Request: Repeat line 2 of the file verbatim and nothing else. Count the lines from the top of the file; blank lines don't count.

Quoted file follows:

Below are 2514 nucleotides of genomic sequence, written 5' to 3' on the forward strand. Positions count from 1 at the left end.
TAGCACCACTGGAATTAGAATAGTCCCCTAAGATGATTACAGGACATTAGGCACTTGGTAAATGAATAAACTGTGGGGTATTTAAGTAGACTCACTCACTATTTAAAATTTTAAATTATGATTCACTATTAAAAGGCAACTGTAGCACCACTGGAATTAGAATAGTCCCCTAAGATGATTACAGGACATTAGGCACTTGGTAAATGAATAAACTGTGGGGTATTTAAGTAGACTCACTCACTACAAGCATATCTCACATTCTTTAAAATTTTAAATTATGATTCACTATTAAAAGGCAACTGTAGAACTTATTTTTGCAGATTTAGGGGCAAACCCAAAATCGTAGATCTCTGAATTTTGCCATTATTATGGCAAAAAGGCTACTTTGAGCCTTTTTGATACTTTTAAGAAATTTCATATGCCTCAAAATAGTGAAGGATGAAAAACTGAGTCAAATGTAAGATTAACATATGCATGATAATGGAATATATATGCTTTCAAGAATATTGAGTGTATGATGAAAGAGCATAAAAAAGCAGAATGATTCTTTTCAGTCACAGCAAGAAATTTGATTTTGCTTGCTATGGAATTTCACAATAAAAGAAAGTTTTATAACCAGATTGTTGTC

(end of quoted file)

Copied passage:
TAGCACCACTGGAATTAGAATAGTCCCCTAAGATGATTACAGGACATTAGGCACTTGGTAAATGAATAAACTGTGGGGTATTTAAGTAGACTCACTCACTATTTAAAATTTTAAATTATGATTCACTATTAAAAGGCAACTGTAGCACCACTGGAATTAGAATAGTCCCCTAAGATGATTACAGGACATTAGGCACTTGGTAAATGAATAAACTGTGGGGTATTTAAGTAGACTCACTCACTACAAGCATATCTCACATTCTTTAAAATTTTAAATTATGATTCACTATTAAAAGGCAACTGTAGAACTTATTTTTGCAGATTTAGGGGCAAACCCAAAATCGTAGATCTCTGAATTTTGCCATTATTATGGCAAAAAGGCTACTTTGAGCCTTTTTGATACTTTTAAGAAATTTCATATGCCTCAAAATAGTGAAGGATGAAAAACTGAGTCAAATGTAAGATTAACATATGCATGATAATGGAATATATATGCTTTCAAGAATATTGAGTGTATGATGAAAGAGCATAAAAAAGCAGAATGATTCTTTTCAGTCACAGCAAGAAATTTGATTTTGCTTGCTATGGAATTTCACAATAAAAGAAAGTTTTATAACCAGATTGTTGTC